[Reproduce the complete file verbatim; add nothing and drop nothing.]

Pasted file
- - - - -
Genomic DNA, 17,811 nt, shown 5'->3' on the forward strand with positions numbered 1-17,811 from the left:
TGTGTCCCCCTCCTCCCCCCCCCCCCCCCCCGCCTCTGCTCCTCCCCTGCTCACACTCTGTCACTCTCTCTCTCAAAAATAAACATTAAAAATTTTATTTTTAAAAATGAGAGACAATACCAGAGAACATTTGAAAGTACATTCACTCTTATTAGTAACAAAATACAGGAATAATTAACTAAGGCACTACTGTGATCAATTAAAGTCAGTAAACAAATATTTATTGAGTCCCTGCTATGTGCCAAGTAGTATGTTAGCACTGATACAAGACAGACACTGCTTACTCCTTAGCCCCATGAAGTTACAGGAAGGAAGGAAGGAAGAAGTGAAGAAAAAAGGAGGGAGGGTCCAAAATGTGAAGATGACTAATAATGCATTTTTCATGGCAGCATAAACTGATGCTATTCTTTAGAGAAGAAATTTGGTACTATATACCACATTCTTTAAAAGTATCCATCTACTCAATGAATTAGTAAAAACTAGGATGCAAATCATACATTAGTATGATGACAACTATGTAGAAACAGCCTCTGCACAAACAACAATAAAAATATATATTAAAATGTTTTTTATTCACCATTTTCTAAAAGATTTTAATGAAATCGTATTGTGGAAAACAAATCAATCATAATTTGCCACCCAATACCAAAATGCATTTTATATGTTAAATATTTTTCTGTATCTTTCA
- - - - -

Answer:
Genomic DNA, 17,811 nt, shown 5'->3' on the forward strand with positions numbered 1-17,811 from the left:
TGTGTCCCCCTCCTCCCCCCCCCCCCCCCCCGCCTCTGCTCCTCCCCTGCTCACACTCTGTCACTCTCTCTCTCAAAAATAAACATTAAAAATTTTATTTTTAAAAATGAGAGACAATACCAGAGAACATTTGAAAGTACATTCACTCTTATTAGTAACAAAATACAGGAATAATTAACTAAGGCACTACTGTGATCAATTAAAGTCAGTAAACAAATATTTATTGAGTCCCTGCTATGTGCCAAGTAGTATGTTAGCACTGATACAAGACAGACACTGCTTACTCCTTAGCCCCATGAAGTTACAGGAAGGAAGGAAGGAAGAAGTGAAGAAAAAAGGAGGGAGGGTCCAAAATGTGAAGATGACTAATAATGCATTTTTCATGGCAGCATAAACTGATGCTATTCTTTAGAGAAGAAATTTGGTACTATATACCACATTCTTTAAAAGTATCCATCTACTCAATGAATTAGTAAAAACTAGGATGCAAATCATACATTAGTATGATGACAACTATGTAGAAACAGCCTCTGCACAAACAACAATAAAAATATATATTAAAATGTTTTTTATTCACCATTTTCTAAAAGATTTTAATGAAATCGTATTGTGGAAAACAAATCAATCATAATTTGCCACCCAATACCAAAATGCATTTTATATGTTAAATATTTTTCTGTATCTTTCA